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Like some others who shall remain nameless, I saw no movies in theaters. The only movie I saw out of theaters was Avengers: Age of Ultron. So it's the best film of the year for me, and also the worst, which just about sums up how I feel about it.


I'll undoubtedly see Star Wars and probably Mad Max at some point. The Martian maybe or maybe not, but certainly not until I've read the book.


—Alorael, who can vaguely recall the days he saw vast numbers of films and actually knew who some actors were.

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Stuff I saw (I don't see much, mostly because I don't go to theaters, so I have to wait for the blu-ray or something):


Kingsman: The Secret Service

This was...not what I was expecting. Very over the top, with lots of...excess, for lack of a better term. I normally don't care for this sort of film, but this wasn't so bad. Really, though, who can say no to [inspoil]the Not Westburo Baptist Church getting massacred in what is probably the most ridiculous fight scene this decade[/inspoil]. Not an award winner by any means, but definitely worth a watch.


Mad Max: Fury Road

I've said it before, but this is a movie that knows exactly what it is. Epic fights atop and across cars, packaged neatly with some of the best cinematography I've seen in a long time. As someone with a worldbuilding fetish, I can really say it exemplified the idea of "show, not tell" in every scene. Some of the supporting characters felt a bit papery, but that's not why you watch a movie like this. Highly recommended.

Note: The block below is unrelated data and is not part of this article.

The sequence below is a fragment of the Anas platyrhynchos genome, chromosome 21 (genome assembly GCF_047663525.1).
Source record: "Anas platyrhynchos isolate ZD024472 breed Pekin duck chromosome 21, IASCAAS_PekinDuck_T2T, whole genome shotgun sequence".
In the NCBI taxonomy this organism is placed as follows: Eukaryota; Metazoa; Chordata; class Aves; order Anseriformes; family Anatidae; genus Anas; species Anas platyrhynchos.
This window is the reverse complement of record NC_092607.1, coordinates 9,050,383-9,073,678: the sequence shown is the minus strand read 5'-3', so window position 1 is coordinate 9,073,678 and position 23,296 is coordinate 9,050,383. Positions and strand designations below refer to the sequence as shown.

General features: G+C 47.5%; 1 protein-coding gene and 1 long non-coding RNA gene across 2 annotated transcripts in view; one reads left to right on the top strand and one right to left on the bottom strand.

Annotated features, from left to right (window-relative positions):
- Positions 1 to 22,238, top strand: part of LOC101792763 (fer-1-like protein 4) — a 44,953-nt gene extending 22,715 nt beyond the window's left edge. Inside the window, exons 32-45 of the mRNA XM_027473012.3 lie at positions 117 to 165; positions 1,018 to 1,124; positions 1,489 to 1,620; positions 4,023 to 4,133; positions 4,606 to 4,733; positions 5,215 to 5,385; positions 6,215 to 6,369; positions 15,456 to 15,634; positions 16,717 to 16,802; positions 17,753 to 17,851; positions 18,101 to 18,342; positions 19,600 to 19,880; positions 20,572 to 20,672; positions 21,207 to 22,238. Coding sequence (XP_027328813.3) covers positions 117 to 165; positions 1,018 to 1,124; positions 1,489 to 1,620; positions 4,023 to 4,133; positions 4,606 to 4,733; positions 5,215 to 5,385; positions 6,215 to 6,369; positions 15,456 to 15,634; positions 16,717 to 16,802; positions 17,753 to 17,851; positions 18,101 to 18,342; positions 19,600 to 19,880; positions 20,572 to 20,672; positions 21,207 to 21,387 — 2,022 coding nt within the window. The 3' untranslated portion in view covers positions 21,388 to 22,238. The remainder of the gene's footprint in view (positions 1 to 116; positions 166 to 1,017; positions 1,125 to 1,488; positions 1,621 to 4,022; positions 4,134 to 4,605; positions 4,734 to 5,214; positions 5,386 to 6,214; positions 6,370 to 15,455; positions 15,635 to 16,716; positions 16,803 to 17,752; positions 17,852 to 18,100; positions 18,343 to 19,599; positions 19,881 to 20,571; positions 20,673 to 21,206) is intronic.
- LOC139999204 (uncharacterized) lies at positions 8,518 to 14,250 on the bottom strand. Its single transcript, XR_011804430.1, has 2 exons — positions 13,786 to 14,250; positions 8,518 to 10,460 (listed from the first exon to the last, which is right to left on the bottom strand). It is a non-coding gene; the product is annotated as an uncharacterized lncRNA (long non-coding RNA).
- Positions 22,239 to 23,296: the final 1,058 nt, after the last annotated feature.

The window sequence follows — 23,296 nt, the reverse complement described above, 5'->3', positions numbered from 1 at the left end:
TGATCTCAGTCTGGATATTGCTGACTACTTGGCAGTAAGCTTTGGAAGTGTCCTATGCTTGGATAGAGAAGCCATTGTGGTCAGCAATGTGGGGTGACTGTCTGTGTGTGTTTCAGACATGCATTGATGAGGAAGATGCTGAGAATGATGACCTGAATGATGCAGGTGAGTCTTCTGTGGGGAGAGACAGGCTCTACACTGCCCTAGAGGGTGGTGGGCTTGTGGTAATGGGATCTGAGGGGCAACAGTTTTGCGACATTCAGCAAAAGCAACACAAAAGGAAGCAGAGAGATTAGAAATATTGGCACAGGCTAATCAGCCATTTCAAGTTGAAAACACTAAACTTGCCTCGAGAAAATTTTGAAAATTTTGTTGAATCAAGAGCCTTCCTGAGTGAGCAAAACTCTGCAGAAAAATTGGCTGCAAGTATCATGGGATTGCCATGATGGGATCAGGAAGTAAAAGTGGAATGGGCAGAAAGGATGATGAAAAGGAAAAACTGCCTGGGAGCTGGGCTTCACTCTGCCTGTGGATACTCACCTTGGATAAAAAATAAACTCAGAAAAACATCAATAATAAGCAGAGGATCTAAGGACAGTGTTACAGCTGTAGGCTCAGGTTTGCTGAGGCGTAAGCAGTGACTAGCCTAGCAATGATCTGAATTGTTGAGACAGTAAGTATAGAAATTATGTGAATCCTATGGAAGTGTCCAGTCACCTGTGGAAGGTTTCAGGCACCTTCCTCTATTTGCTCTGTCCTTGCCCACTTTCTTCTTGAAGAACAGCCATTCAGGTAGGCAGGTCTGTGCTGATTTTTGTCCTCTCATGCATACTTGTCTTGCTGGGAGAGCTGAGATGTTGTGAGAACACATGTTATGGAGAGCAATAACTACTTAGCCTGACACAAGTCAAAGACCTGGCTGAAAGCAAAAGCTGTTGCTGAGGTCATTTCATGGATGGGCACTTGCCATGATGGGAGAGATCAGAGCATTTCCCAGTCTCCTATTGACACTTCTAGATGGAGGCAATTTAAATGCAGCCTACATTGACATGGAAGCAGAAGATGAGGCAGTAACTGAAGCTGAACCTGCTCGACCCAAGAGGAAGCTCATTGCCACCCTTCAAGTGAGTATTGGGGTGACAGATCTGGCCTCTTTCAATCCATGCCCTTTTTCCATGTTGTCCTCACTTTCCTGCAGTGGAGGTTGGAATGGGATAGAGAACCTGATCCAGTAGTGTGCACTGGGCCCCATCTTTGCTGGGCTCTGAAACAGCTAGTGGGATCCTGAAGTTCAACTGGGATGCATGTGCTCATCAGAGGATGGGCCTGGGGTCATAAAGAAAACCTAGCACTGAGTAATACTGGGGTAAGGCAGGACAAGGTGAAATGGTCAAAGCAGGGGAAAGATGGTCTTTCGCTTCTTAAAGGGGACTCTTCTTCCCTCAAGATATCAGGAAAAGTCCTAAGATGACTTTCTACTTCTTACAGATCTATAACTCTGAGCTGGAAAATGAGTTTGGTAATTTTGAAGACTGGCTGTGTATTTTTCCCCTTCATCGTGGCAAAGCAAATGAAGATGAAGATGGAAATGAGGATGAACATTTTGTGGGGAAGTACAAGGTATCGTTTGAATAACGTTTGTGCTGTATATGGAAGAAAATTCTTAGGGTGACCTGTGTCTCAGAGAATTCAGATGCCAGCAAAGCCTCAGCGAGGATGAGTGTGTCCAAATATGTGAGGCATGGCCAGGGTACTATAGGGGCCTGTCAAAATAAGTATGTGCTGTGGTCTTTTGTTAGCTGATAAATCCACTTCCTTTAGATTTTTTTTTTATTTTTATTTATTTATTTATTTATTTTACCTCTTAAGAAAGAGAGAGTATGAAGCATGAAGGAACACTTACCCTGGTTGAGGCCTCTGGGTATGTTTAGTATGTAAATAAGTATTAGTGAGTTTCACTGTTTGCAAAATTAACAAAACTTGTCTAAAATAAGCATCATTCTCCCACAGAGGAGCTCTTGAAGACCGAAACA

I found this somewhere off reddit, it's a cancelled pilot that they turned into a movie, and you have to put those goggles on when watching it. Would've made a good TV show, but as a movie it falls flat. Meh.


The Martian

PEOPLE WHO LIKE SPACE CAN FINALLY WATCH A MOVIE ABOUT SPACE STUFF WITHOUT WANTING TO KILL THEMSELVES. You can really tell they (and/or the author of the book this film is based on) had NASA on speed dial at all stages of this film. They do take some artistic liberties (I don't think "Question Mark" is a digit in hexadecimal), but as a whole it's basically the exact opposite of Armageddon in every single way. Highly recommended.

Edited by sylae
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That was Snoke, and he was in holographic form like Sidious / Palpatine in the first 6 (which is why he looked like a ghost). There are a few theories in circulation about who he is. In my opinion, the most likely theories are that (1) he's a completely new character or (2) he's Darth Plagueis (the Sith mentioned in Episode III that could prevent people from dying). The theory behind that one is that Yoda, Qui-Gon, Anakin and Obi-Wan preserved their consciousness after death, and since Plagueis was even more knowledgeable than them in that regard he somehow brought himself back to life and waited for the right moment to make his return. There's also a third valid theory that he's Jar Jar Binks (as he was the original slated antithesis to Yoda before Lucas chickened out), but I don't think Disney would run the risk in doing that that as it could ruin the entire franchise. I also don't know who V-bomb is. If you mean Vader, it's definitely not him.

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V-Bomb is Vaderbomb. It's a personal derivative I like to call him. it would likely be impossible for them to create a new character out of nowhere so you would have to be right about it being Sidious old mentor who he killed. Otherwise jarjar and any other idea would likely only be put together if Uwe Boll directs the movie. If that is the case then I will go to the theatre all sauced up with liquid courage and hope that I laugh at it.

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To be fair, Snoke is a significant person at the start of the movie. He looks old enough to have been around in the original trilogy, so if he isn't someone we've seen before we have to wonder what he was up to.


I like the Plagueis theory, though it's been flatly contradicted a couple times. I was also struck by the similarity of scars to Vader. Perhaps Anakin's redemption separated him into two entities? Obi Wan sort of treated him as such.